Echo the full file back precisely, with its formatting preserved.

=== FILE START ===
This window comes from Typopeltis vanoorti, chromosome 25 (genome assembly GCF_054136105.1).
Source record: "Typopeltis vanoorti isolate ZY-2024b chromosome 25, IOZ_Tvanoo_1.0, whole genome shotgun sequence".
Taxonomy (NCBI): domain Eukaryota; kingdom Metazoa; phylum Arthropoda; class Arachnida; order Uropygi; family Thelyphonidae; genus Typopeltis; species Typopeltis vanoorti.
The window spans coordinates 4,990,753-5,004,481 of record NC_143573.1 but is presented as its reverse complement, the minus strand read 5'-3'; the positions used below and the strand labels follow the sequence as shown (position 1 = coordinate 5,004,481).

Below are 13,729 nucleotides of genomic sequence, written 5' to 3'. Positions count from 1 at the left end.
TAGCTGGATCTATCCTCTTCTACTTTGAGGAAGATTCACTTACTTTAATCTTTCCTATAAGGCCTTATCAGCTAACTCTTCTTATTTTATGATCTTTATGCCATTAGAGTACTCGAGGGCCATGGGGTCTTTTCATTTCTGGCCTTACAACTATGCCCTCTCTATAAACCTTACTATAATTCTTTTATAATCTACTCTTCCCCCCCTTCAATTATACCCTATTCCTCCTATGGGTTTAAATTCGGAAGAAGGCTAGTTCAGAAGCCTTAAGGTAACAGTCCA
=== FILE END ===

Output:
This window comes from Typopeltis vanoorti, chromosome 25 (genome assembly GCF_054136105.1).
Source record: "Typopeltis vanoorti isolate ZY-2024b chromosome 25, IOZ_Tvanoo_1.0, whole genome shotgun sequence".
Taxonomy (NCBI): domain Eukaryota; kingdom Metazoa; phylum Arthropoda; class Arachnida; order Uropygi; family Thelyphonidae; genus Typopeltis; species Typopeltis vanoorti.
The window spans coordinates 4,990,753-5,004,481 of record NC_143573.1 but is presented as its reverse complement, the minus strand read 5'-3'; the positions used below and the strand labels follow the sequence as shown (position 1 = coordinate 5,004,481).

Below are 13,729 nucleotides of genomic sequence, written 5' to 3'. Positions count from 1 at the left end.
TAGCTGGATCTATCCTCTTCTACTTTGAGGAAGATTCACTTACTTTAATCTTTCCTATAAGGCCTTATCAGCTAACTCTTCTTATTTTATGATCTTTATGCCATTAGAGTACTCGAGGGCCATGGGGTCTTTTCATTTCTGGCCTTACAACTATGCCCTCTCTATAAACCTTACTATAATTCTTTTATAATCTACTCTTCCCCCCCTTCAATTATACCCTATTCCTCCTATGGGTTTAAATTCGGAAGAAGGCTAGTTCAGAAGCCTTAAGGTAACAGTCCA